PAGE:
• Decrease font size
  • Return font size to normal
  • Increase font size
U.S. Department of Health and Human Services

About FDA

  • Print
  • Share
  • E-mail

OCD FY2003: International Programs

Global Harmonization Task Force (GHTF)

The GHTF was formed in 1992. The founding members are the United States, Canada, the European Union, Japan, and Australia. The GHTF’s mission is to encourage convergence of medical device regulatory practices worldwide while ensuring the safety, effectiveness, and quality of medical devices; promoting technological innovation and facilitating international trade. The GHTF has a steering committee which directs the work of four study groups. Steering committee and study group participants include representatives of regulatory bodies and industry from the founding members. To achieve GHTF’s mission, the study groups develop guidance documents on basic regulatory practices which are available to all countries through the GHTF website at http://www.ghtf.org. Each study group focuses on a different aspect of medical device regulation, as follows:

  • Study Group 1: regulatory and premarket requirements;
  • Study Group 2: postmarket vigilance;
  • Study Group 3: quality systems; and
  • Study Group 4: regulatory auditing of quality systems.

The United States, through the FDA/CDRH, is a major partner in GHTF and throughout 2003 actively participated in the work of the four study groups and the steering committee. FDA is committed to continue full participation in the advancement of the GHTF’s mission and initiatives.

Summary Technical Documentation for Demonstrating Conformity to the Essential Principles of Safety and Performance of Medical Devices (STED) Initiative

The FDA is participating with the other members of GHTF in the STED Initiative to test the utility of the “Summary Technical Documentation for Demonstrating Conformity to the Essential Principles of Safety and Performance of Medical Devices” (the STED document) developed by GHTF Study Group 1. The FDA’s part of this initiative was announced in the Federal Register as “A Pilot Program to Evaluate a Proposed Globally Harmonized Alternative for Premarket Procedures; Guidance for Industry and FDA Staff.” The guidance can be found on the Internet at the CDRH website http://www.fda.gov/MedicalDevices/DeviceRegulationandGuidance/ GuidanceDocuments/ucm071520.htm. The FDA’s pilot program is limited to PMA applications and 510(k) notifications only for certain devices. The STED Initiative offers the potential for harmonized reviews with member countries of the GHTF eventually.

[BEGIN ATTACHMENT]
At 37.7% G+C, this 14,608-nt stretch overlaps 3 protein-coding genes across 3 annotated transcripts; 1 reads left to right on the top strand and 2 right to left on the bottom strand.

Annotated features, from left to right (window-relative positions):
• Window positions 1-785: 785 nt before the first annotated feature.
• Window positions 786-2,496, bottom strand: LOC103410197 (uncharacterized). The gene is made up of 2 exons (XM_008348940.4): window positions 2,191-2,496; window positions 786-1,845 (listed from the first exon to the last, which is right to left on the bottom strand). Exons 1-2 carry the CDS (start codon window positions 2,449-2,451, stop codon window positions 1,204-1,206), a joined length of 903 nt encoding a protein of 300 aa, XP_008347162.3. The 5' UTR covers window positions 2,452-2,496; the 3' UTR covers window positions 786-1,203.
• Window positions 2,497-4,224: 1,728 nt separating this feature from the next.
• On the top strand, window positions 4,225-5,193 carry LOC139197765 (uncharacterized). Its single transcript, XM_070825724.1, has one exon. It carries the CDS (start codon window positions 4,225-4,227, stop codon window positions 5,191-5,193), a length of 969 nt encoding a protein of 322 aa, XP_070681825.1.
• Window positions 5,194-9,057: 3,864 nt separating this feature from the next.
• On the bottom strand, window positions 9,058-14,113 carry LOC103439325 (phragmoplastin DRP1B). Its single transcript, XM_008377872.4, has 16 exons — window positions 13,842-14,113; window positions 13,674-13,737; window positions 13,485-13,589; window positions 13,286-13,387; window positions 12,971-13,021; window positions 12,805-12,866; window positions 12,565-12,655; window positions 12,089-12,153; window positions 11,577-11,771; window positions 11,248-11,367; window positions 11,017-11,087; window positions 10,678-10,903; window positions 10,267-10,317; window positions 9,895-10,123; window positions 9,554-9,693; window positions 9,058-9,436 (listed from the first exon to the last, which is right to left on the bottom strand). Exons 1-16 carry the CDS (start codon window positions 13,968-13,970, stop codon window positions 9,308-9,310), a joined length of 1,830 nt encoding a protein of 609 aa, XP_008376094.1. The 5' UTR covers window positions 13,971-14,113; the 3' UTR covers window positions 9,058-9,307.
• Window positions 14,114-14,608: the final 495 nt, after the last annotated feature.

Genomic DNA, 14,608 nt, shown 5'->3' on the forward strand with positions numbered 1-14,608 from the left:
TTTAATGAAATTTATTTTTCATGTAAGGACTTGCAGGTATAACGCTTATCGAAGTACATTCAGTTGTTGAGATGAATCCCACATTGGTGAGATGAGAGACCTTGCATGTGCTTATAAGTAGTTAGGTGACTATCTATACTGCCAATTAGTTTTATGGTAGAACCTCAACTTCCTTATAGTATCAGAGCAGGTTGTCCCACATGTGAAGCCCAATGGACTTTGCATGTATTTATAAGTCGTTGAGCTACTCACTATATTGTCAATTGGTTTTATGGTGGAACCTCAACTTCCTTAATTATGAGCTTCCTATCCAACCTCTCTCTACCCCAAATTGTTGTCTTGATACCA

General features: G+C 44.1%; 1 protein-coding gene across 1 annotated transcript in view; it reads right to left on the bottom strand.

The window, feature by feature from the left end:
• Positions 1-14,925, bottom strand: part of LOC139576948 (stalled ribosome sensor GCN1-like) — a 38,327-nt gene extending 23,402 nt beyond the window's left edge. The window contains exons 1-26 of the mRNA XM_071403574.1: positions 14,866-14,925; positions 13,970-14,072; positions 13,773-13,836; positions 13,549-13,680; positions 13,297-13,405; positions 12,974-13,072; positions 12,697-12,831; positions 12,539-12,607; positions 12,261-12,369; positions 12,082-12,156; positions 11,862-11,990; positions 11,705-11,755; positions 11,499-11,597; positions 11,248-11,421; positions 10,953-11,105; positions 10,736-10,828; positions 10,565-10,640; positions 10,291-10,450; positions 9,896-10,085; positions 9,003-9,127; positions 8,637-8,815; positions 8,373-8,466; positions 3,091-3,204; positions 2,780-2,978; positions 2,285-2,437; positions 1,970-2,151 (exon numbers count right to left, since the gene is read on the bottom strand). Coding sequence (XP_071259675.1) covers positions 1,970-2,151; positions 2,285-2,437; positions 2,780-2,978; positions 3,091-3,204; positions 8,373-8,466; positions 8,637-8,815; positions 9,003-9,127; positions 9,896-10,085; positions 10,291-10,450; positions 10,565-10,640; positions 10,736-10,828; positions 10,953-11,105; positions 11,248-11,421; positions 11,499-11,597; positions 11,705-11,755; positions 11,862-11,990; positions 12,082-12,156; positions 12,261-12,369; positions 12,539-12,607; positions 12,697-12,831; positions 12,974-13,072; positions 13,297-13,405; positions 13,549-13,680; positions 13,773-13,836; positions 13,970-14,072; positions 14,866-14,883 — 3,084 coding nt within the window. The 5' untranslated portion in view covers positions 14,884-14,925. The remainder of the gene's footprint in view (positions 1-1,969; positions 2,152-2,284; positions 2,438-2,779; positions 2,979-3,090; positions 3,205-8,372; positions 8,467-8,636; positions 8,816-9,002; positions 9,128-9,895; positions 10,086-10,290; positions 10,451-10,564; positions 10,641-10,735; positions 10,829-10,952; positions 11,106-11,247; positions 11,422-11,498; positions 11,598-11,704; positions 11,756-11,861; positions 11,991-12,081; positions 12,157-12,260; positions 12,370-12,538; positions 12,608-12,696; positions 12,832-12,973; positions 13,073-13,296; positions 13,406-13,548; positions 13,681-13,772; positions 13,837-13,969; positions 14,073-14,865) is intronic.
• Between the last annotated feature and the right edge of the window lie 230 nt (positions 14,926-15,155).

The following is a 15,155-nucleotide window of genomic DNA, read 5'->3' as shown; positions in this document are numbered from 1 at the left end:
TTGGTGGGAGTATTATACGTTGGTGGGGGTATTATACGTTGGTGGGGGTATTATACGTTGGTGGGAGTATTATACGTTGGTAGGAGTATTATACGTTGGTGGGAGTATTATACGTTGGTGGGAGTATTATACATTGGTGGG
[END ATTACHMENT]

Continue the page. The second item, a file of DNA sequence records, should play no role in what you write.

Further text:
U.S./EC Mutual Recognition Agreement (MRA)

The Medical Device Annex of the United States (U.S.) / European Community (EC) Mutual Recognition Agreement (MRA) went into effect in December 1998, initiating a three-year transitional period encompassing training and evaluation activities. The transitional period was extended, and training and evaluation activities are continuing until the U.S. and the EC are ready to nominate Conformity Assessment Bodies (CABs) for listing and begin the Operational Period of the MRA. The Medical Device Annex of the U.S./EC MRA provides for three types of regulatory activities: (1) the exchange of quality systems inspection/audit reports; (2) product evaluation reviews and/or testing for select low to medium-risk devices; and (3) establishing a program for exchanging information on serious health risks posed by medical devices. As of this fifth year of the transitional period, the FDA has:

  • confirmed that seven EU CABs meet the FDA criteria;
  • provided classroom training in the FDA device regulations and inspection procedures and policies to EU CAB auditors;
  • authorized four EU CABs to conduct independent inspections of EU device manufacturers on behalf of FDA;
  • evaluated U.S. CAB dossiers and confirmed that seven U.S. CABs meet EU criteria;
  • forwarded summaries of the dossier evaluations to the EC; and
  • observed and evaluated one U.S. CAB auditing a U.S. manufacturer against EU device requirements.

Future work includes observing and evaluating the other U.S. CABs as they audit manufacturers; conducting on-site audits of U.S. CABs at their business sites; and continuing to train, evaluate and qualify EU CABs to conduct independent audits.